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Karl Willhelm Model 55 Cello

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Meticulously crafted by hand in the German shop tradition from aged spruce and maple. Spirit varnish is tastefully shaded in brown with golden highli...Click To Read More About This Product

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Meticulously crafted by hand in the German shop tradition from aged spruce and maple. Spirit varnish is tastefully shaded in brown with golden highlights. Tone is bright and even throughout the range.

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(15 of 28 customers found this review helpful)


Crazy Cool Czech Cello


from Evansville, In

Site Member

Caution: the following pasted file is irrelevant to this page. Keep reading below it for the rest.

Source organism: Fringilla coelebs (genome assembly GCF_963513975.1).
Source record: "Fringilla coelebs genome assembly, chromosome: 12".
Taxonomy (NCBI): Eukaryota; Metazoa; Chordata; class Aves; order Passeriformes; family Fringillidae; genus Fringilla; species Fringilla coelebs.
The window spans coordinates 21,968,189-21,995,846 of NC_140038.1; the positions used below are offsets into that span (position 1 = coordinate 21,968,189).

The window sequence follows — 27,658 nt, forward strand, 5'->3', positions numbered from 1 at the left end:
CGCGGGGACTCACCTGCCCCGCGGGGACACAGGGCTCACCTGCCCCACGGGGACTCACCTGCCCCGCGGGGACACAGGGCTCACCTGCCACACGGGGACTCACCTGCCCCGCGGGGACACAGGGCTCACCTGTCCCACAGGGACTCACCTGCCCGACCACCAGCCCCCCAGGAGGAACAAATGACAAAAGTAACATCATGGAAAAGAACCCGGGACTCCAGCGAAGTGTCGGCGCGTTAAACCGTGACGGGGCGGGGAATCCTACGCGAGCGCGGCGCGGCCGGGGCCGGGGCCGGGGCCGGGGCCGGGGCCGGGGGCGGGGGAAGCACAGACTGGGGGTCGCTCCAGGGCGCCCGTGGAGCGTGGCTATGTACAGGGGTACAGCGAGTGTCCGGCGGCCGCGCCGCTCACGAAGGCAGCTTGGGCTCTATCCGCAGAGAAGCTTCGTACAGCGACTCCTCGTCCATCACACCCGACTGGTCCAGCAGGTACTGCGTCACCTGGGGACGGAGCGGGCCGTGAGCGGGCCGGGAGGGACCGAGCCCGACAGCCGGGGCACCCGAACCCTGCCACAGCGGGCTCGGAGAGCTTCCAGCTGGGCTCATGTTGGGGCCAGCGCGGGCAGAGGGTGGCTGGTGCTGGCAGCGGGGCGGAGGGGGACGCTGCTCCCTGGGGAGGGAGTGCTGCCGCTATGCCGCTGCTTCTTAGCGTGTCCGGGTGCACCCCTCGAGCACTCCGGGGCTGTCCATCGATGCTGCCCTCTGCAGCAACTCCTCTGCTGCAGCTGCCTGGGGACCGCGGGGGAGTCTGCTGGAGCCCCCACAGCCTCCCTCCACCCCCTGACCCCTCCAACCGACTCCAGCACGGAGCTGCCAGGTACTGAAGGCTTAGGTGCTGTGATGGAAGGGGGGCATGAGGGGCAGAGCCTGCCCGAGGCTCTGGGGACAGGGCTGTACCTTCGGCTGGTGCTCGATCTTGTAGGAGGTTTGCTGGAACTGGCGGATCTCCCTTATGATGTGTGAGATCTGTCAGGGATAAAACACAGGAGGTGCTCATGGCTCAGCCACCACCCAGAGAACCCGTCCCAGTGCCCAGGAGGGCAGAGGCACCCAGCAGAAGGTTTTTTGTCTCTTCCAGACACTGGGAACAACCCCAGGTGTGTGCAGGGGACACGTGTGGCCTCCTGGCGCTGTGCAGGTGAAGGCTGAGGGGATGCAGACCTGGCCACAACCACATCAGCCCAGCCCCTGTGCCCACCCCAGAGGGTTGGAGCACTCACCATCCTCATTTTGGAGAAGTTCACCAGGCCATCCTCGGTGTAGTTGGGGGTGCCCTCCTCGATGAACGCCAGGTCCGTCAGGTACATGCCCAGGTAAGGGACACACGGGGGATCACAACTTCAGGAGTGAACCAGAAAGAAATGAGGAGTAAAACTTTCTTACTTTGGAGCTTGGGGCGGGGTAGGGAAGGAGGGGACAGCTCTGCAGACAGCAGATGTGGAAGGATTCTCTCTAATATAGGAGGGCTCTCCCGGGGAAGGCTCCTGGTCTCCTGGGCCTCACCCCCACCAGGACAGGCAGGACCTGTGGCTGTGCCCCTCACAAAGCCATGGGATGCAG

I personally do not know if you have ever heard the crazy cool sound of the Czech cello resonating throughout the sound of a beautiful Gregorian style catholic church, but if you haven't and you or your child want to learn how to play the cello and don't know which type to choose from then this review will help you in your decision. I would recommend a cello made in the Czech-Republic to any new or experienced cellist based on a review of its key elements. These elements being; the type of wood used for the body, the quality of the bow, and hair on the bow. If the sound of the cello doesn't grab your attention, the wood and sheer craftsmanship of the body definitely will. When I bought my cello, I thought long and hard about what type of wood I wanted the body to be made out of because that is a very important factor when purchasing any string instrument. The type of wood I chose for my cello is mahogany. Not only is mahogany, in my opinion, one of the most beautiful types of wood to buy, but it is also the most durable and last the longest. I needed a wood that would be able to withstand someone accidently bumping into it while it was at rest, or even if I bumped into a wall while carrying it. Another benefitting factor in purchasing this type of wood is the sound that comes out of the cello. Since mahogany is a thicker, more durable wood what resonates from the cello has a more powerful and full voice to it. The only downfall of the mahogany wood is the price, which is fairly high. My cello was around five thousand dollars which was mainly because of the mahogany. The body of the cello may help create the great sound of my cello but it wouldn't be able to make loud or elongated notes without a bow. What most people do not understand about the bow of the cello is that the type of material that the bow is made out of actually influences the type of sound that is produced. The bow that I chose and highly recommend is made of fiber glass. I give it such great praise because of two reasons, one of those reasons being that fiber glass bows are very affordable, the other because it is very light weight compared to other bows. For me the weight is a big factor because I don't want to have to drag a heavy bow back and forth across four strings, so the light weight makes it less tiring on the arm and wrist. Of course you cannot have a bow without hair or else it wouldn't be able to make the strings vibrate to make the sound. The hair of the bow is not really a giant factor when it comes to how well you want the cello to sound but when I chose the hair for my bow I chose synthetic hair. I did this for a couple of reasons. One of the main reasons I chose this is because it is very affordable as far as the bow goes. Another reason is because the synthetic hair holds rosin for a longer time period then say horse hair makes for longer playing time and less time spent rosining the bow. I highly recommend synthetic hair over any other type of hair. The overall aspects of the type of cello I have describe make for a great cello for any cellist whether it be for a beginner or a professional. Based on the type of wood used, the quality of the bow and the bow hair this review will give you a good idea of what experience I have had with this cello. I don't have any negatives regarding the cello itself, except for the price which is a little expensive but if you have the assets to purchase one, I highly recommend it.

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